“Why Does It Seem That Over The Last Year And A Half, There Seems To Be A Preoccupation Of The Chamber Getting Into Political And Racial Issues? The Chamber Is Supported By This County To Create Jobs.” – Commissioner Boyd
Photo Credit: Background Image / Hamilton County TN Gov [youtube]
Published May 13, 2021
The Tennessee Conservative Staff –
Hamilton County, TN – On March 12th, Christy Gillenwater, Chattanooga Chamber President and CEO presented the ‘Chattanooga Climbs’ funding proposal for Fiscal Year 2022 to the Hamilton County Commission and Mayor Jim Coppinger.
After Gillenwater’s presentation, Chairman Baker opened the floor for questions from the Commission.
District 8 Commissioner Tim Boyd asked Gillenwater, “Why does it seem that over the last year and a half, there seems to be a preoccupation of the Chamber getting into political and racial issues?”
Gillenwater responded, “Everything we are doing is focused on ‘how can we make talent, people in our community, those who want to come to our community, feel like they have a place here, feel included.”
Boyd replied, “It just seems to me, prior to you taking the position as Chamber president, there wasn’t a lot of talk about this and we were growing as fast as we could grow. And bringing this issue to the forefront, with comment after comment and letters, and asking our community to make pledges, it doesn’t seem like that’s a function of the Chamber. The Chamber is supported by this county to create jobs.”
Boyd stated that generally hearing of the Chamber’s successes in driving more jobs to the area is a “hoo-rah moment,” but said, “it’s not such a hoo-rah moment when the Chamber has mission drift that is not in compliance with what I perceive to be their mission and that’s job creation.”
Boyd stated that he wants the Chamber to stay focused on job creation.
Addressing Gillenwater, Boyd said, “When you look back at the first statement you gave to the papers when you came here, ‘you love the community.’ You didn’t come here to change the community, you can here to help grow the community. What I read is you’re trying to change what we created here in our community over the last 50 years.”
District 4 Commissioner Mackey took his turn at the mic addressing Boyd, “You made reference to how Hamilton County lost business and nobody has said anything about it. Well, say something about the black talent who continue to come in and stay a year or two and then leave because of the environment they find here in Hamilton County, which is not inclusive. What about those black folk that live in your district? Are you going to fight for them? Are you going to speak for them?”
Boyd responded, “Commissioner Mackey, I just said the Chamber’s job is to create jobs. If you want to talk about policy and social issues, that is an elected official’s job. That’s our job. If it’s not being discussed on this bench, that’s one issue.”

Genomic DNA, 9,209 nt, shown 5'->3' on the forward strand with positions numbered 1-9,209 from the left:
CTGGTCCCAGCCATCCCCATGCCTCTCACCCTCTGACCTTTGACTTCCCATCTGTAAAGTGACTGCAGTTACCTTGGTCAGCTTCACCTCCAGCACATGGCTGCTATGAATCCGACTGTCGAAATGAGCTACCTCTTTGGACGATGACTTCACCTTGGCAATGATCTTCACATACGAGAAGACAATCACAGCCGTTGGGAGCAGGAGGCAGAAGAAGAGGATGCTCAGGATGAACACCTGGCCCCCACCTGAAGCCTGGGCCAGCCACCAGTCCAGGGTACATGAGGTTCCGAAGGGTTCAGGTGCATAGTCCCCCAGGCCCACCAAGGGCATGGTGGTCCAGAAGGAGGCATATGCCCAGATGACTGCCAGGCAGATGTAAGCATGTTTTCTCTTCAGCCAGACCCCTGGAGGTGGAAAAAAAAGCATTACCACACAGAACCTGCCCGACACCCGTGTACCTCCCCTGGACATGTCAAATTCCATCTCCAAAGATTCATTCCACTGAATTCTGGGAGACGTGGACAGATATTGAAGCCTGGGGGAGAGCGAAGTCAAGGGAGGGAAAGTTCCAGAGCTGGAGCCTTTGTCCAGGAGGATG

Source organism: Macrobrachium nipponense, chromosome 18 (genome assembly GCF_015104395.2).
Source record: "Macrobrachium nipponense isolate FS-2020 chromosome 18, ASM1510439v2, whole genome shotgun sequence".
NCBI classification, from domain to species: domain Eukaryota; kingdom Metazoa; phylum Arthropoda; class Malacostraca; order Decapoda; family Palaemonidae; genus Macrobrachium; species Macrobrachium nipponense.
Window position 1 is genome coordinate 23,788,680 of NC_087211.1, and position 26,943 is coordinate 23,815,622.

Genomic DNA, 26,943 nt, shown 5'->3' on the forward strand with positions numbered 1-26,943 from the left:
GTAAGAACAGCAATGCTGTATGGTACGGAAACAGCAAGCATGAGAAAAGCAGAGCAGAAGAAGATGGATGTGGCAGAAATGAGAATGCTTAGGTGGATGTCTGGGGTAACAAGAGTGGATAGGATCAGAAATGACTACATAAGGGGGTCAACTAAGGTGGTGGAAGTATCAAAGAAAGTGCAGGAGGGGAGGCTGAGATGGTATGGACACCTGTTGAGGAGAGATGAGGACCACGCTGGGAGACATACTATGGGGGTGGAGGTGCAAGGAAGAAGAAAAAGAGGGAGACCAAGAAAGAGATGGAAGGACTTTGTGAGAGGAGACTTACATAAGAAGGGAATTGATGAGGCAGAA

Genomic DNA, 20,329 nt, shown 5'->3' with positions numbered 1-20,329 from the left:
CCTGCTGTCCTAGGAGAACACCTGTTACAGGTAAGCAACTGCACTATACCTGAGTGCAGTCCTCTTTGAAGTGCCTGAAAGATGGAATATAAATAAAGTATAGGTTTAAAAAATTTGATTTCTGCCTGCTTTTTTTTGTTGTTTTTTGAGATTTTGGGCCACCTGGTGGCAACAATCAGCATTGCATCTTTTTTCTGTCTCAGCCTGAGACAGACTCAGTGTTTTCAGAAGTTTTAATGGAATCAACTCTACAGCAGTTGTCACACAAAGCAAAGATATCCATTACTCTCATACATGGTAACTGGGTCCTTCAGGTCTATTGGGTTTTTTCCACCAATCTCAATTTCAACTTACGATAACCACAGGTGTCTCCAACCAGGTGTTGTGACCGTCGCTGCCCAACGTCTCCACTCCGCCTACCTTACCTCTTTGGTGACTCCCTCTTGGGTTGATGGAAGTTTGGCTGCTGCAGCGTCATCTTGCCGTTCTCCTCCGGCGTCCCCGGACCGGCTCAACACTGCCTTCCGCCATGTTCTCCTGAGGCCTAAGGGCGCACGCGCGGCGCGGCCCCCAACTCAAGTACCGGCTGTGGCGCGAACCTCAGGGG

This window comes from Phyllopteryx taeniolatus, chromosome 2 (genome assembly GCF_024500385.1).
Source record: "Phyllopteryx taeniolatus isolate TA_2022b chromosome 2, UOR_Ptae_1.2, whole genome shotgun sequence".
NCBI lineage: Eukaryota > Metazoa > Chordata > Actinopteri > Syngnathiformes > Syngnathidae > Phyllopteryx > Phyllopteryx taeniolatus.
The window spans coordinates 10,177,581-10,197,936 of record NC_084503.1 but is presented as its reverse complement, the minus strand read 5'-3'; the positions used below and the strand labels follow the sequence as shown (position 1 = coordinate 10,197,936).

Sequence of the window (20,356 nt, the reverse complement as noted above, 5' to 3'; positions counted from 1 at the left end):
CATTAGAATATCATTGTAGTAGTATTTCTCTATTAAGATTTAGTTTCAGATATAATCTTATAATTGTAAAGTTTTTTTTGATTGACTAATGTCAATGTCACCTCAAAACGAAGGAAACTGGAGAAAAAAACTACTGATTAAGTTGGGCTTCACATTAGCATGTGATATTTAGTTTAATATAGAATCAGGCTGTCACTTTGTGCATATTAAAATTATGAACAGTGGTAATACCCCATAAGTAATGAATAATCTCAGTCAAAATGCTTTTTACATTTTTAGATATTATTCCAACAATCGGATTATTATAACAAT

“We’re talking about funding an agency that’s supposed to be creating jobs and they’re putting more social and racial issues before the community than doing their job to create jobs. If we want to have that discussion up here, I’m all about it. I’m not about funding non-profits that have a mission statement to bring jobs and grow our revenue base and them get into social and racial issues. It’s just not their job,” Boyd concluded.
During Gillenwater’s presentation to the council, she spoke of some of the Chamber’s accomplishments including the foundation’s ‘Tell the World’ job creation campaign that was founded in 2003.
“This remarkable collaboration between our organization and other community partners has yielded 159 Chamber-assisted job projects, valued at almost $5.2 billion dollars, producing more that 24,000 high-quality living-wage jobs in Hamilton County,” Gillenwater said.
Gillenwater also shared more recent numbers that she attributed to the Chamber’s efforts.
“Our key economic development numbers since July of 2019 have yielded 13 project announcements, 1,921 jobs, $48,748 average wage to those jobs and $895 million in new capital investment,” said Gillenwater.
Gillenwater stated that the Chamber’s request for funding has not increased for Fiscal Year 2022 over recent years.
Commissioner Boyd asked Gillenwater about the net permanent job increase in Hamilton County over the same period of time.
“I know there’s been several businesses leave, that’s something we never talk about much in these chambers and I know that the Chamber doesn’t talk much about that. I’d like to know the net increase,” Boyd said.
Gillenwater stated that the one-year growth rate of jobs in Tennessee overall is down 2.6%, whereas Chattanooga is down 3.2%. The country overall is down 4.4%.
GIllenwater stated that there are over 11,000 jobs posted on the Chattanooga Calling website, but they are going fulfilled.
“Our economy is growing, the challenge is talent, finding people to fulfill those jobs,” Gillenwater said.